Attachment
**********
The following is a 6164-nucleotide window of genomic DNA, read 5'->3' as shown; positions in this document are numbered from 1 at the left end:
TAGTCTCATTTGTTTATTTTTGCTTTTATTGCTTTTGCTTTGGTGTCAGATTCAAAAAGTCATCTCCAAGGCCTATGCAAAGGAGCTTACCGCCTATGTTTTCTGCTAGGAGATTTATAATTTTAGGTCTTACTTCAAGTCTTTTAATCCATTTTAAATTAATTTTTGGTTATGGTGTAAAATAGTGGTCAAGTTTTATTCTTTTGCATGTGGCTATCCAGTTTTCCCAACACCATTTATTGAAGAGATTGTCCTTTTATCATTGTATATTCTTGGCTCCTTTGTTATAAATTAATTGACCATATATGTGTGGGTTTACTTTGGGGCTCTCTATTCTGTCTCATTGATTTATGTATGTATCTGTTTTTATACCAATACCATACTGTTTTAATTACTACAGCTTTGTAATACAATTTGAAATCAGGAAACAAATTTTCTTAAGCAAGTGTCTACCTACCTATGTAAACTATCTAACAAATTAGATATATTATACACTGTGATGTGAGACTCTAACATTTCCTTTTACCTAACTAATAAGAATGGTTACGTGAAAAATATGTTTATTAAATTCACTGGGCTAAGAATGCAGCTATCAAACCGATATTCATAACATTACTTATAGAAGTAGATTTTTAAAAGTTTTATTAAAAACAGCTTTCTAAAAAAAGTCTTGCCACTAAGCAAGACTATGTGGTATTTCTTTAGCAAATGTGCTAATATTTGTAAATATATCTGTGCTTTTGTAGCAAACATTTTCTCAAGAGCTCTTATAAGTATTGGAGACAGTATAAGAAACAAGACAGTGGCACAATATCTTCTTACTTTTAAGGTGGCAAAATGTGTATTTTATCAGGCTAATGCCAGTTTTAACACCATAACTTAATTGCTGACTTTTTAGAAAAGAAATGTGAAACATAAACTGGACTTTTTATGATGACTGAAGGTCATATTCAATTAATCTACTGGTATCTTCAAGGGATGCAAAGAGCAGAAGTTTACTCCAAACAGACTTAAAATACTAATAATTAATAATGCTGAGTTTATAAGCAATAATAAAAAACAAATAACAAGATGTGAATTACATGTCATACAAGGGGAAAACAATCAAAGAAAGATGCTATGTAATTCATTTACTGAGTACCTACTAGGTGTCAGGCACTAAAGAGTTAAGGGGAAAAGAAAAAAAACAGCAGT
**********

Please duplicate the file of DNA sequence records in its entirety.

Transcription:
The following is a 6164-nucleotide window of genomic DNA, read 5'->3' as shown; positions in this document are numbered from 1 at the left end:
TAGTCTCATTTGTTTATTTTTGCTTTTATTGCTTTTGCTTTGGTGTCAGATTCAAAAAGTCATCTCCAAGGCCTATGCAAAGGAGCTTACCGCCTATGTTTTCTGCTAGGAGATTTATAATTTTAGGTCTTACTTCAAGTCTTTTAATCCATTTTAAATTAATTTTTGGTTATGGTGTAAAATAGTGGTCAAGTTTTATTCTTTTGCATGTGGCTATCCAGTTTTCCCAACACCATTTATTGAAGAGATTGTCCTTTTATCATTGTATATTCTTGGCTCCTTTGTTATAAATTAATTGACCATATATGTGTGGGTTTACTTTGGGGCTCTCTATTCTGTCTCATTGATTTATGTATGTATCTGTTTTTATACCAATACCATACTGTTTTAATTACTACAGCTTTGTAATACAATTTGAAATCAGGAAACAAATTTTCTTAAGCAAGTGTCTACCTACCTATGTAAACTATCTAACAAATTAGATATATTATACACTGTGATGTGAGACTCTAACATTTCCTTTTACCTAACTAATAAGAATGGTTACGTGAAAAATATGTTTATTAAATTCACTGGGCTAAGAATGCAGCTATCAAACCGATATTCATAACATTACTTATAGAAGTAGATTTTTAAAAGTTTTATTAAAAACAGCTTTCTAAAAAAAGTCTTGCCACTAAGCAAGACTATGTGGTATTTCTTTAGCAAATGTGCTAATATTTGTAAATATATCTGTGCTTTTGTAGCAAACATTTTCTCAAGAGCTCTTATAAGTATTGGAGACAGTATAAGAAACAAGACAGTGGCACAATATCTTCTTACTTTTAAGGTGGCAAAATGTGTATTTTATCAGGCTAATGCCAGTTTTAACACCATAACTTAATTGCTGACTTTTTAGAAAAGAAATGTGAAACATAAACTGGACTTTTTATGATGACTGAAGGTCATATTCAATTAATCTACTGGTATCTTCAAGGGATGCAAAGAGCAGAAGTTTACTCCAAACAGACTTAAAATACTAATAATTAATAATGCTGAGTTTATAAGCAATAATAAAAAACAAATAACAAGATGTGAATTACATGTCATACAAGGGGAAAACAATCAAAGAAAGATGCTATGTAATTCATTTACTGAGTACCTACTAGGTGTCAGGCACTAAAGAGTTAAGGGGAAAAGAAAAAAAACAGCAGT